Southern Clams commitment to sustainability was rewarded by winning the Sustainability and Resilience Business Practice Award at the Otago Business Awards 2020.
Seaweed, notably wild-harvested Wakame (Undaria pinnatifida), is a developing market for the company. Undaria pinnitifda is also known as Japanese kelp, or Wakame, is one of the species that Roger Belton’s company is permitted - under strict conditions - to remove, harvest and transport for sale.
In its native country, Undaria is farmed for use in Japanese cuisine. In addition to food, it is also used in pet food and as a fertiliser enhancer. Arriving in New Zealand around the late 1980s, it spread throughout the country’s sheltered coastal waters from the north to the south. It has a complex life cycle, is virtually impossible to eliminate, and notoriously difficult to control. The macro alga is considered a pest species by Ministry for Primary Industries (MPI).
Undaria can be found from the low intertidal area to subtidal depths of around 15 metres. They attach themselves by a holdfast on any hard surface, including shells, reefs, ropes, wharf piles, vessel hulls, moorings and other artificial structures. Dense "forests" can form in sheltered areas.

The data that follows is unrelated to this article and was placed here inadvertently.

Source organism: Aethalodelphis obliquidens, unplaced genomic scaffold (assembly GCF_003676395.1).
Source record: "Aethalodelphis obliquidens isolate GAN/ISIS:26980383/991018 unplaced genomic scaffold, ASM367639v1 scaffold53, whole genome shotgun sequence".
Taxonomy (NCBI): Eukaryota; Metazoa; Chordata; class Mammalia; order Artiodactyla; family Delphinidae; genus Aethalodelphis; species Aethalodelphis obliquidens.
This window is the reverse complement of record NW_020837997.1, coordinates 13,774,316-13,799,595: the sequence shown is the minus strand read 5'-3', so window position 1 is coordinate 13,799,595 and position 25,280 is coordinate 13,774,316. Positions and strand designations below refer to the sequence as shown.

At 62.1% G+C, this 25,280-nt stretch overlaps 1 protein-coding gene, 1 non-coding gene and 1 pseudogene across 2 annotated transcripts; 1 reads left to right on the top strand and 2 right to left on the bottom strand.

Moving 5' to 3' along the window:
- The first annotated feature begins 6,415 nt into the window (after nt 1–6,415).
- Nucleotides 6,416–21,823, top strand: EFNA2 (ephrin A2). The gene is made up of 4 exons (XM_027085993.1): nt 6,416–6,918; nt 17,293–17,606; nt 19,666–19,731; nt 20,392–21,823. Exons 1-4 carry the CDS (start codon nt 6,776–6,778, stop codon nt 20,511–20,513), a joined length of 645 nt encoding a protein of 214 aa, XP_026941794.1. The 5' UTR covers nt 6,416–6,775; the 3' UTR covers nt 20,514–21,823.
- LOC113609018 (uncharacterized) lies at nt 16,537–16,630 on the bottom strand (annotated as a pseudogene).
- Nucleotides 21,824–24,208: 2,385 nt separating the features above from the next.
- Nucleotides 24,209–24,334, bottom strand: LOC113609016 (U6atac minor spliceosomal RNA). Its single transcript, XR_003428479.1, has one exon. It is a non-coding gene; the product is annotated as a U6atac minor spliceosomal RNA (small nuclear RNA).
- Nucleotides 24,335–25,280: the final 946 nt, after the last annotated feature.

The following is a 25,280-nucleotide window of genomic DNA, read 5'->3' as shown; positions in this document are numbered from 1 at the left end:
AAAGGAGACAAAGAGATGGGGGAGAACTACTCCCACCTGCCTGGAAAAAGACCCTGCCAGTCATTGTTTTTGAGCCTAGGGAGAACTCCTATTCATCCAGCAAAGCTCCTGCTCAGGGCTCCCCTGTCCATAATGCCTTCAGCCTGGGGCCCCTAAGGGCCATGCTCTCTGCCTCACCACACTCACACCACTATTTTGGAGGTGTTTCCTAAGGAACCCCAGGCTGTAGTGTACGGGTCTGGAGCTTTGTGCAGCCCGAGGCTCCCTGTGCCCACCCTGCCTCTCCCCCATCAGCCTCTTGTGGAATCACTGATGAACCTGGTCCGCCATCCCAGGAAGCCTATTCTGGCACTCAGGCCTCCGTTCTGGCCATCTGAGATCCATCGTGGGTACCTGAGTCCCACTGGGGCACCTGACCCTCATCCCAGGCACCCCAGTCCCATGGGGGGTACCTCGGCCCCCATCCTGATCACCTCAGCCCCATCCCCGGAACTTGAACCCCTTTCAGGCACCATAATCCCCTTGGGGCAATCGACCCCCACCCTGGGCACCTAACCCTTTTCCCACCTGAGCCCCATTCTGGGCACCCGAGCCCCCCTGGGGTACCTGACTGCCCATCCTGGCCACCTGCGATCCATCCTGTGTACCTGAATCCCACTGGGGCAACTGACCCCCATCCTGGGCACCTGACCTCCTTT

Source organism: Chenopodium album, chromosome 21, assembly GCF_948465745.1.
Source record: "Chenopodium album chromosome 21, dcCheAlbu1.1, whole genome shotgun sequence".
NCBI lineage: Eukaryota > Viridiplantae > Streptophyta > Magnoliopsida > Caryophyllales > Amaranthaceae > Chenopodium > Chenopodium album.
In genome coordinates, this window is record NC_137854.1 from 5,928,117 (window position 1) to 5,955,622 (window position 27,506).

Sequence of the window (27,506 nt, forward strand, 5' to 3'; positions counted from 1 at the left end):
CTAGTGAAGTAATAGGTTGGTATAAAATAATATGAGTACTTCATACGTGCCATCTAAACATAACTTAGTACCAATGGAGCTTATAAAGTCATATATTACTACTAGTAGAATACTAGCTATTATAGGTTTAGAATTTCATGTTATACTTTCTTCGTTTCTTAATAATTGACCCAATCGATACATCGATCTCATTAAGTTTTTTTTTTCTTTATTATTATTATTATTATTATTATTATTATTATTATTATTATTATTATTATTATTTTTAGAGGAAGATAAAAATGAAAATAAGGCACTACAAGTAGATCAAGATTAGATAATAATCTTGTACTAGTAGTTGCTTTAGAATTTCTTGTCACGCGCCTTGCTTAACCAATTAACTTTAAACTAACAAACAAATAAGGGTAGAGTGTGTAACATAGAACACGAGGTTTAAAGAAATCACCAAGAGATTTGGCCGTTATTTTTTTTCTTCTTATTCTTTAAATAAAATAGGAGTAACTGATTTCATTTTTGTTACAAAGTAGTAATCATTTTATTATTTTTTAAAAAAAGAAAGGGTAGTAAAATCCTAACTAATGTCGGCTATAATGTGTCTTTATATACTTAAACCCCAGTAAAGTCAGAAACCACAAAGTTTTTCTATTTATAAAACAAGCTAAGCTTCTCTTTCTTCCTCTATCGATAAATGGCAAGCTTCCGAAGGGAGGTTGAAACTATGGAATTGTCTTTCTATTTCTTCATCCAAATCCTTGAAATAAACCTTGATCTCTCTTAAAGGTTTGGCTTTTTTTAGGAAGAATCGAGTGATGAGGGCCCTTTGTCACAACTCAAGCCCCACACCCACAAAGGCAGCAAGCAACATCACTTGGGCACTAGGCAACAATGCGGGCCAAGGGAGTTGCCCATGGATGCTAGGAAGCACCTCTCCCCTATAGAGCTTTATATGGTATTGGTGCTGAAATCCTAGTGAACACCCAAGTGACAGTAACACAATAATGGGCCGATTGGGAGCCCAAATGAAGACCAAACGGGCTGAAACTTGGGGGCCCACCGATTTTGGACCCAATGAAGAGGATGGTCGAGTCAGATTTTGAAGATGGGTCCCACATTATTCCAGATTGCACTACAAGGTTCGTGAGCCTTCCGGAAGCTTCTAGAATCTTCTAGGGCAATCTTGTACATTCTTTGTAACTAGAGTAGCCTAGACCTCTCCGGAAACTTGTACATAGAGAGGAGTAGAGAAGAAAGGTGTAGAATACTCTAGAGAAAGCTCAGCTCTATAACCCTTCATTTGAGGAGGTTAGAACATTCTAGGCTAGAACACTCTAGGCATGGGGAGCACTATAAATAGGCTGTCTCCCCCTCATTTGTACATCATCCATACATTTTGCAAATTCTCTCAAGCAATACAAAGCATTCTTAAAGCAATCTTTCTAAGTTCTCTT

Mature plants can be brown, green or yellow in colour and reach one to two metres in length. The species looks similar to New Zealand kelp Ecklonia radiata, but Japanese kelp has a distinctive midrib up the middle of the blade that can be seen when it reaches around 5 cm in size. In addition to the midrib (also called a stipe or stem) up the middle of the plant, they have a holdfast (that attaches the plant to a surface) and a sporophyll (a spiral shaped reproductive structure which produces spores) at the base of the stipe.